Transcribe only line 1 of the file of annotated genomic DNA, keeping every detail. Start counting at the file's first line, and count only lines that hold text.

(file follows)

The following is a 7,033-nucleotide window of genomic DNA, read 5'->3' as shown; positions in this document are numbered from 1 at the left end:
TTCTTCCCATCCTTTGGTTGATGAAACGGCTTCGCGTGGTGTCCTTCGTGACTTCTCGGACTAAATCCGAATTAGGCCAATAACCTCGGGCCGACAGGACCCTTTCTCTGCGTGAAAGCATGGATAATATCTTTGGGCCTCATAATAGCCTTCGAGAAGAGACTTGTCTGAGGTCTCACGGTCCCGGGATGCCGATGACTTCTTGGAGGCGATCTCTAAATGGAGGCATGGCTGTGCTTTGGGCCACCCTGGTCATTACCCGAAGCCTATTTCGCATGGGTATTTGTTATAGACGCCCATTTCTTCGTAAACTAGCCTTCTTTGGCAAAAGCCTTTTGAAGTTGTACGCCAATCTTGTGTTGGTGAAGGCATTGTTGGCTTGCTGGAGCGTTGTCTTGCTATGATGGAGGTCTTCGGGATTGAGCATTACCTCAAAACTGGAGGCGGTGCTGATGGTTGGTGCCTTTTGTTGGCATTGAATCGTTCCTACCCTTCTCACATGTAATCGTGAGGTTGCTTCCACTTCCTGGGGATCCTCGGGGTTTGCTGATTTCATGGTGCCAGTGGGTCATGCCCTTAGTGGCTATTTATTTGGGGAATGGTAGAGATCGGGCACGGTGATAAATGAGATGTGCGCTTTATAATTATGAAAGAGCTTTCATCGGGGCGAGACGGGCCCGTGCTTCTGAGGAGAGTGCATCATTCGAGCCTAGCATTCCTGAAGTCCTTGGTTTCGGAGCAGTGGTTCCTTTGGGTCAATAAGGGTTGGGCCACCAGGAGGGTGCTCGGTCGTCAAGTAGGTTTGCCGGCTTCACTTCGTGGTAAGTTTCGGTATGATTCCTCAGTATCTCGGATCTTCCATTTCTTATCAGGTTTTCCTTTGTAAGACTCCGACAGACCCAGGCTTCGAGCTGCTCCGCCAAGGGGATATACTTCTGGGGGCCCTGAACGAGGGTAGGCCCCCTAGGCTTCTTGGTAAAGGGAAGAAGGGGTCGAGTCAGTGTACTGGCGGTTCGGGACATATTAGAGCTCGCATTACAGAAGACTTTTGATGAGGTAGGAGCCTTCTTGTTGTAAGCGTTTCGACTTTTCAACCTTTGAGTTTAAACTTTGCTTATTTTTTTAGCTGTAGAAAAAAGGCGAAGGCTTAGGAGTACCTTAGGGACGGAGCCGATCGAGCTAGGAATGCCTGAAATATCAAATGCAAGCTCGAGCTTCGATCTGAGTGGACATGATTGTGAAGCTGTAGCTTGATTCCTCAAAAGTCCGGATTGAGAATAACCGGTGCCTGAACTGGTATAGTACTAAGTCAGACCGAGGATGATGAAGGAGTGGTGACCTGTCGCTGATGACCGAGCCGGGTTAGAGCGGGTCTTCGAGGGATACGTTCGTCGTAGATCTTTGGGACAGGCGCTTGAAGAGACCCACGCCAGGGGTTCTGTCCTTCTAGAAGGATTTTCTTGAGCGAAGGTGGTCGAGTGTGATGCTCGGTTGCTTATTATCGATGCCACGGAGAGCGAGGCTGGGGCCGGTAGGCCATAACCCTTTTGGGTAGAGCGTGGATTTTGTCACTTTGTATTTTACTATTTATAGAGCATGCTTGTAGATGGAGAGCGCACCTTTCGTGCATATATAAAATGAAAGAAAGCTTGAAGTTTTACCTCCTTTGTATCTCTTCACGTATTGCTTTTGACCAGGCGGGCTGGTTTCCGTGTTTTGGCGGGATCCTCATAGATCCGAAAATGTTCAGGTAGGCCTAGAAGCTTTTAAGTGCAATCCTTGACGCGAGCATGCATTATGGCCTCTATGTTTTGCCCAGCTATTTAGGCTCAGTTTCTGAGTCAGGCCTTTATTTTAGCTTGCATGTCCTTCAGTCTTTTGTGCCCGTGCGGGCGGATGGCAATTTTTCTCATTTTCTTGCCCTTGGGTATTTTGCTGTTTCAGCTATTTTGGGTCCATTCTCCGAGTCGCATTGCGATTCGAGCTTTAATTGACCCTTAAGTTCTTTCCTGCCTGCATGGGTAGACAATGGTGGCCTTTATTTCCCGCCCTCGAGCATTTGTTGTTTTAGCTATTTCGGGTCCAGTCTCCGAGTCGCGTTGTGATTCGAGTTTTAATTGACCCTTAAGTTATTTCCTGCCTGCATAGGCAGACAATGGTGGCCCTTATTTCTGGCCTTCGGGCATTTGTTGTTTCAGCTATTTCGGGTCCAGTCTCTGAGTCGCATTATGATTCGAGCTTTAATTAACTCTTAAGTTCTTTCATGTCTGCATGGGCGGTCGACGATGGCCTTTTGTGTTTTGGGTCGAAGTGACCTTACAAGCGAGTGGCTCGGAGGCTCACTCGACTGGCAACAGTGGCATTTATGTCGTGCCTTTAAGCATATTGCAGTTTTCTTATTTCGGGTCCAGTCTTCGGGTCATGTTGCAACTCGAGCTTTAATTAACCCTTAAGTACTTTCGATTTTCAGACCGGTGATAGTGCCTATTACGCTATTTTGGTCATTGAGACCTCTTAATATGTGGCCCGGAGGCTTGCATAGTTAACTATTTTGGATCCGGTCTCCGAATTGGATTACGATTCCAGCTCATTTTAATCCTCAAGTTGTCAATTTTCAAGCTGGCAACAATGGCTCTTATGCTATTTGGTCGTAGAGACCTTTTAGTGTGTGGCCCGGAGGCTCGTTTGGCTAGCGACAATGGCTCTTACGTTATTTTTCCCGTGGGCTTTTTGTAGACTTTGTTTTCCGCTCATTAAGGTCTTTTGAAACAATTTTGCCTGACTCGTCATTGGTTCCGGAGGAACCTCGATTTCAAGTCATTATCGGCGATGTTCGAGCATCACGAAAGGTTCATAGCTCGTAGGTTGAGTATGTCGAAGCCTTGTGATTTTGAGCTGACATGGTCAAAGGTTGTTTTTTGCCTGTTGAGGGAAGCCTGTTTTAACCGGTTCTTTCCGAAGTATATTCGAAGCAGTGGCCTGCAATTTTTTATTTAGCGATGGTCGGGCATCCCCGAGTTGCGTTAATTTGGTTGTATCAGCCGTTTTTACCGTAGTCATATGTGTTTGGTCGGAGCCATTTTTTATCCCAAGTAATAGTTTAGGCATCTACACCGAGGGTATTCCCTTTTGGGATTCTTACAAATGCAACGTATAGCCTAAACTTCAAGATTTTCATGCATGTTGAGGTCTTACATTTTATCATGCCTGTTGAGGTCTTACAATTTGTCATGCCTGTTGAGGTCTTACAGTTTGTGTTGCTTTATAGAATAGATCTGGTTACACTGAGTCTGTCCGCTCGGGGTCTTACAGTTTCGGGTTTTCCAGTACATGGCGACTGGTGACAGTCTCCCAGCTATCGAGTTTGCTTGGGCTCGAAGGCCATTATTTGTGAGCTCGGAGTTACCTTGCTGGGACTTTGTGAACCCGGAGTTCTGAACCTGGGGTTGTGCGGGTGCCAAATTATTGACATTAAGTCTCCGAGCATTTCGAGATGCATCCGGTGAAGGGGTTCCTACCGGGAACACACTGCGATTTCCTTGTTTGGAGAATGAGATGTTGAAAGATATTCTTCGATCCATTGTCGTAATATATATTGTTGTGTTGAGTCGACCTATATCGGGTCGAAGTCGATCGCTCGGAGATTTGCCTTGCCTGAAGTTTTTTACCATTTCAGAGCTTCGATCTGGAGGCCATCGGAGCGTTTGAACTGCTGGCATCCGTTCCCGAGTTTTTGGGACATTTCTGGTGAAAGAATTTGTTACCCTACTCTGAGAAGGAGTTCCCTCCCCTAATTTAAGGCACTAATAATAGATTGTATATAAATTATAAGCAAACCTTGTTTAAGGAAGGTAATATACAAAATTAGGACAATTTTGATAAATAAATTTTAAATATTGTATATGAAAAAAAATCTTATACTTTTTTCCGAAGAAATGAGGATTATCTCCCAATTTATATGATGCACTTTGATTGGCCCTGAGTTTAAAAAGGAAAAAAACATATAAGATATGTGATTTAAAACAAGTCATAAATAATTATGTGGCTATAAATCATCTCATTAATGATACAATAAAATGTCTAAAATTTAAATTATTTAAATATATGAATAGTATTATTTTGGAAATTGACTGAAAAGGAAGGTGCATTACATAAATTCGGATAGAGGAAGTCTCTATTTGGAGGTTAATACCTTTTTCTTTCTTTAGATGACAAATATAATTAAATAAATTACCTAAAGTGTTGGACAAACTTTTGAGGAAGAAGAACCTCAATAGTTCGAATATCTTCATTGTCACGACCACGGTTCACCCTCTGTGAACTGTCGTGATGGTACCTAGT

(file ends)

The following is a 7,033-nucleotide window of genomic DNA, read 5'->3' as shown; positions in this document are numbered from 1 at the left end: